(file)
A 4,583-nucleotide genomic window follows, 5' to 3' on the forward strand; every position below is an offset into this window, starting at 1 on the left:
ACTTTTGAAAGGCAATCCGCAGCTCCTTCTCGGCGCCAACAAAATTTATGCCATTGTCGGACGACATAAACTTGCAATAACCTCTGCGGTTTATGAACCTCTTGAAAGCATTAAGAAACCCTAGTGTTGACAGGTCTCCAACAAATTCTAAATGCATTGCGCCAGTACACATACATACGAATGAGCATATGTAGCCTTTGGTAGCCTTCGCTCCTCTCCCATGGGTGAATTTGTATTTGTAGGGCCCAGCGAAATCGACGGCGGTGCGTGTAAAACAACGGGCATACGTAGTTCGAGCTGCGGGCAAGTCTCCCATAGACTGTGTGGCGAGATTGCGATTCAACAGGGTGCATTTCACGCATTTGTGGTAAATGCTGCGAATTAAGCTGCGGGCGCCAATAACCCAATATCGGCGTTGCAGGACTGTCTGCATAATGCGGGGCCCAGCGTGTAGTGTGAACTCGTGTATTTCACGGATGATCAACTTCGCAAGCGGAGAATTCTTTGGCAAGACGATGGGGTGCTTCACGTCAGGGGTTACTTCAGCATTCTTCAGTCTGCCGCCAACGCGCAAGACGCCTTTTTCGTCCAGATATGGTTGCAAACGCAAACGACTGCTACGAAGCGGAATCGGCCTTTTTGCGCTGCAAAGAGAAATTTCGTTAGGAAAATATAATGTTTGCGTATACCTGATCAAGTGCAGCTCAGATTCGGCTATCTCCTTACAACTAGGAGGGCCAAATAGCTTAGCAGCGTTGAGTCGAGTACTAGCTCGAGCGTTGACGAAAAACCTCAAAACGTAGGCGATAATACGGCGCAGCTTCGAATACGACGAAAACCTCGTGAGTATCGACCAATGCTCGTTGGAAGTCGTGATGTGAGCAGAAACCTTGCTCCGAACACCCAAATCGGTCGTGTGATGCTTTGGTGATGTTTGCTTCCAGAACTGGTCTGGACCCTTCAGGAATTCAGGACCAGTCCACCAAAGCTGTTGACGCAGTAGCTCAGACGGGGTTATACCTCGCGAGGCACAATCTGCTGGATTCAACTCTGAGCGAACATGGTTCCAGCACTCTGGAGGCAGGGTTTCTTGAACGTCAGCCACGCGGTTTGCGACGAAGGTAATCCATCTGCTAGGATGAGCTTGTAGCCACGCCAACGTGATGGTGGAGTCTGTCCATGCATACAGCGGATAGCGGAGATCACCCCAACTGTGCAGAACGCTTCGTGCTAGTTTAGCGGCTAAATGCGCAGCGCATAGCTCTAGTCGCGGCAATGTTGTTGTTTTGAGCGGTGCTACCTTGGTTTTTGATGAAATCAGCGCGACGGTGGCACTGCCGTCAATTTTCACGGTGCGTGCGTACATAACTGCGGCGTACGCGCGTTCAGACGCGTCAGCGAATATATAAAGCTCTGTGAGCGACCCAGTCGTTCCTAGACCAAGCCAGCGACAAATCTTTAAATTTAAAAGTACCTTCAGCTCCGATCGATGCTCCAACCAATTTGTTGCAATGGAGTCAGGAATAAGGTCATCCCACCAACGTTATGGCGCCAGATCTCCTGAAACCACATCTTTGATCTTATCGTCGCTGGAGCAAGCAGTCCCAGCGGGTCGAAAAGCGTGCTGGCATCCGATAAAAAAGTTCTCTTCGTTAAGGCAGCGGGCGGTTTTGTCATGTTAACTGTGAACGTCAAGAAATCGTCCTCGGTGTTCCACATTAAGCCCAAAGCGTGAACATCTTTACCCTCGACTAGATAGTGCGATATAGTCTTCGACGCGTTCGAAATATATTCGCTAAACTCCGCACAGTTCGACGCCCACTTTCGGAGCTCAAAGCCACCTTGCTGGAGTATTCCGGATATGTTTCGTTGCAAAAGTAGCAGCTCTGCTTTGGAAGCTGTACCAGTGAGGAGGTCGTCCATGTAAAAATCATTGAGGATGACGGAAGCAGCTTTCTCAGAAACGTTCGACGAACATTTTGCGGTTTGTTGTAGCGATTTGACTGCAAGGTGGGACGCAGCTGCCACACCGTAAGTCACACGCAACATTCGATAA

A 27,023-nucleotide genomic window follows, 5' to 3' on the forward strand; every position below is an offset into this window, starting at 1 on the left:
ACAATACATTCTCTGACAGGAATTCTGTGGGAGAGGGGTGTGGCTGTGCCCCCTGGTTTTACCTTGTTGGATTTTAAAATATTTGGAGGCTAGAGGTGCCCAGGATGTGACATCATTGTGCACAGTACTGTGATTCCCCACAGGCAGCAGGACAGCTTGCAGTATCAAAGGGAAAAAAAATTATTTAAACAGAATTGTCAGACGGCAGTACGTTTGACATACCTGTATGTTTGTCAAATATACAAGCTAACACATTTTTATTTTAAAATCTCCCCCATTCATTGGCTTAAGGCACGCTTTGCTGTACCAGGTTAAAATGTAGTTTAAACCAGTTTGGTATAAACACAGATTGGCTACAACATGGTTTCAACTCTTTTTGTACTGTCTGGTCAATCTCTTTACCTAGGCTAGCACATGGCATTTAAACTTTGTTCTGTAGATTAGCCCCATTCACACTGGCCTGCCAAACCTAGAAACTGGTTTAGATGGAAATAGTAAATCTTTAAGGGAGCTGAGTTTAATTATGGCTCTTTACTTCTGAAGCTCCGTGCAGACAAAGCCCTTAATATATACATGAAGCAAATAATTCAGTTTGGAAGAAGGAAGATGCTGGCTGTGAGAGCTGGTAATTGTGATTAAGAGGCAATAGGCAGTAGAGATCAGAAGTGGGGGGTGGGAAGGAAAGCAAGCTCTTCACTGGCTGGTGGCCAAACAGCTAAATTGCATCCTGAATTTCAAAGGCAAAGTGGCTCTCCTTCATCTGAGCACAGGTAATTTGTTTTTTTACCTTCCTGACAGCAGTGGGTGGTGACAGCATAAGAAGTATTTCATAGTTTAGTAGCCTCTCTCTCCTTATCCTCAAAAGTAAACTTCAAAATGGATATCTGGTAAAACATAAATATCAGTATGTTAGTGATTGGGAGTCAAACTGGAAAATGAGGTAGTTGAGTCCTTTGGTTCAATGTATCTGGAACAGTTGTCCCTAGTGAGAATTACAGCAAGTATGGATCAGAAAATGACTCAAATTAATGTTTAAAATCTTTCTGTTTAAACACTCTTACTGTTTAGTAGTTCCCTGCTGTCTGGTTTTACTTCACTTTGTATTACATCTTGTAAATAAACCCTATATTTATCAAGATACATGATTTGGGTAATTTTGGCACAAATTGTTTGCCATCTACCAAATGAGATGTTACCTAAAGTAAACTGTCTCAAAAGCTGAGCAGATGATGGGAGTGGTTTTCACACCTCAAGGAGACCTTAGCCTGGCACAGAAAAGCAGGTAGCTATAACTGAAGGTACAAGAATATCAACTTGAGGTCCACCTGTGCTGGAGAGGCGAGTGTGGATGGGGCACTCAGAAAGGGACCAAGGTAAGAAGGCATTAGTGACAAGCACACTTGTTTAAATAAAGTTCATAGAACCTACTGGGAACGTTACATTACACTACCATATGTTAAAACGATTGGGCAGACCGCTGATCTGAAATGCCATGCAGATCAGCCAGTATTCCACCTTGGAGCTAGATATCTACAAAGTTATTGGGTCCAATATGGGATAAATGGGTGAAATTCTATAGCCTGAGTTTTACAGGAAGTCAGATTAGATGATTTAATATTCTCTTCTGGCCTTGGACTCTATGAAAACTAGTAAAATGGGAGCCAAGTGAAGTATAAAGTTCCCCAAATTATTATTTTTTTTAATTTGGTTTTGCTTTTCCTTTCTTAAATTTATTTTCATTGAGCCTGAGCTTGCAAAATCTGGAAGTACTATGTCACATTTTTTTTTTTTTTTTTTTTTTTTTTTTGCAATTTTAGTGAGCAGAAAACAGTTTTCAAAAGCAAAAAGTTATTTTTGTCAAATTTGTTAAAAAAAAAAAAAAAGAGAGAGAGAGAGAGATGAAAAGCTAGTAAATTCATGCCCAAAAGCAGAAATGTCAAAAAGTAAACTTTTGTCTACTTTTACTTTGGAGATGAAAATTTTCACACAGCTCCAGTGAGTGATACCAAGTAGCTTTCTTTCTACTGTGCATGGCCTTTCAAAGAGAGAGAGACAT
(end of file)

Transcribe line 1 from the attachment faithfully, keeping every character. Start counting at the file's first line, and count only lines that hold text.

A 4,583-nucleotide genomic window follows, 5' to 3' on the forward strand; every position below is an offset into this window, starting at 1 on the left: